Author: Joshua Lee Painter
Location: Baghdad, Iraq (Texas)
Joshua Lee Painter is a 22-year-old U.S. soldier currently deployed to Baghdad, Iraq. He originates from Marble Falls, Texas. Joshua has served in the military for five years and is currently a sergeant. He has been a fan of fantasy fiction almost all his life and has aspirations to become a writer.
The nightmares invade my thoughts at night. They relentlessly occupy the time in my life that should be free of stress and horror. They always start the same, whether I sleep on the hard ground or a soft bed. They always ask the same unanswerable questions.
The stifling heat permeates the tent, draining my energy and motivation before the day’s trials even begin. I stand up to clear my head and begin my first laborious journey around the hospital, a name it barely earns by modern standards. This collection of dusty tents connected together by planks and tarps does next to nothing to shield its inhabitants from the oppressive desert sun. The hot, dank air within has a sickening smell that becomes overpowering in the heat. It is everywhere, even in my secluded area of the complex.
As I walk down the hallway, the odors of death, decay, blood, excrements, staleness and sweat become stronger and more unbearable with every step. Fighting the urge to vomit has become a habitual exercise for me. Walking from ward to ward, I check on the patients that I am responsible for. These men and women are lucky to be alive, yet unfortunate to be maimed. They were brave performing their duties but are now undoubtedly afraid. Their terrible plight in the face of such horror serves to strengthen my own resolve to work diligently. They are a mixed rabble of soldier and civilian. They sit in their beds being fed by tubes and monitored by machines. Even the most optimistic is smothered by the dismal cloud of depression that hangs over the hospital. Some are unconscious, perhaps to remain that way forever. Many are awake and they fill their rooms with a haunting melody of stifled groans. I account for each patient as I walk from room to room. In one a man is covered from head to toe in bloody blackened gauze while the smell of burned flesh clings to him like a murky fog. Next door a man sits up with a look of profound sadness on his face as the phantom pains from his missing arm and leg remind him of what he lost. I annotate the doctor’s prognosis and attempt to transform all the madness I see into a simple pragmatic report. A report that seems more useless with every day that passes.
The noises of helicopters fill the entire area with a deafening clamor like a powerful hurricane. The swirling winds from the propellers slam into me as I run out to greet the helicopters. These harbingers of mayhem bring more victims of reasonless violence into my life. My heart is ready to burst from the effort of moving gurney after gurney to the emergency department. The room that was quiet moments ago is now filled with noise like the roar of an angry mob. I can do nothing but observe the chaos of the room as the doctors shout to each other over the cries of helpless people. The scene is an all-too-familiar rerun of events that happen night after night after night. The room becomes a horror to behold as blood spills on the floor like a river valley flood. A bloody, coppery smell mixes with the stench of bile, turning the room into a grotesque reddish bog of bodily fluids. The sounds of anguish die down as the doctors do their gloomy work. Soon the beep of machines, the babble of doctors, and the cries of patients become a low melancholy murmur.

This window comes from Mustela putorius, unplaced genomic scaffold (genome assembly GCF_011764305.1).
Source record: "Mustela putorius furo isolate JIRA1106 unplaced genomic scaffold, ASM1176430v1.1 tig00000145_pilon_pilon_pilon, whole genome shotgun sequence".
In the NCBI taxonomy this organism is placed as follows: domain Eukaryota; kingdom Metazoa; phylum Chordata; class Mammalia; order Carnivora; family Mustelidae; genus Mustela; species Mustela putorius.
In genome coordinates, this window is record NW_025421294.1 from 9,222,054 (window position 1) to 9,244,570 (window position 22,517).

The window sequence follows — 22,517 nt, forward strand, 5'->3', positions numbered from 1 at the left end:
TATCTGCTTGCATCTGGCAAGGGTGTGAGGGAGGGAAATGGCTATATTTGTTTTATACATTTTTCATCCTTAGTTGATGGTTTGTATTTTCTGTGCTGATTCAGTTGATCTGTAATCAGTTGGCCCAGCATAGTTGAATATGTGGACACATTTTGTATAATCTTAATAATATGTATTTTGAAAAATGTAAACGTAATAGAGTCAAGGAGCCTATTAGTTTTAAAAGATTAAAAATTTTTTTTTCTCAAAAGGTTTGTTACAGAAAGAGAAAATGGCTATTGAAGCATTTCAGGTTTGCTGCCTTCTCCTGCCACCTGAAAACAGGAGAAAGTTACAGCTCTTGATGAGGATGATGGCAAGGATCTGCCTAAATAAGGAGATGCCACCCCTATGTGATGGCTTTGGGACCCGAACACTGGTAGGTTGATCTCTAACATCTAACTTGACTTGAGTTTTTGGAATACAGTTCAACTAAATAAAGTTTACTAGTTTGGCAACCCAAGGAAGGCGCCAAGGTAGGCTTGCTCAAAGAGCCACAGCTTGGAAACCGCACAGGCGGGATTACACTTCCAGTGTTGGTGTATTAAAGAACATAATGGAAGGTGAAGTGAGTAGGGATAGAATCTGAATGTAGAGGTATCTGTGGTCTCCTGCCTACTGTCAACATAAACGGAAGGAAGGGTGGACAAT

The battle-hardened staff methodically and efficiently deals with this latest surge of the injured. The survivors are brought to the wards to join the ranks of their wounded brethren. I now have more patients to keep track of and more stories of tragedy to turn into cold, hard facts. The ones who didn’t survive are kept for a short time in a small, lonely morgue before being returned home to break the hearts of families. I find myself again at my desk, covered with the tears and blood of heroes. A single question hammers through my head for the thousandth time.
I am typing my report when the dreaded thunder of the helicopters returns. My heart drums in my chest as I awake in a tangle of sweat and sheets. I gradually recognize my surroundings as I slowly recover from my nightly torment. The torturous buzz of the helicopters echos through my head, asking the same haunting question as always. ”Why?"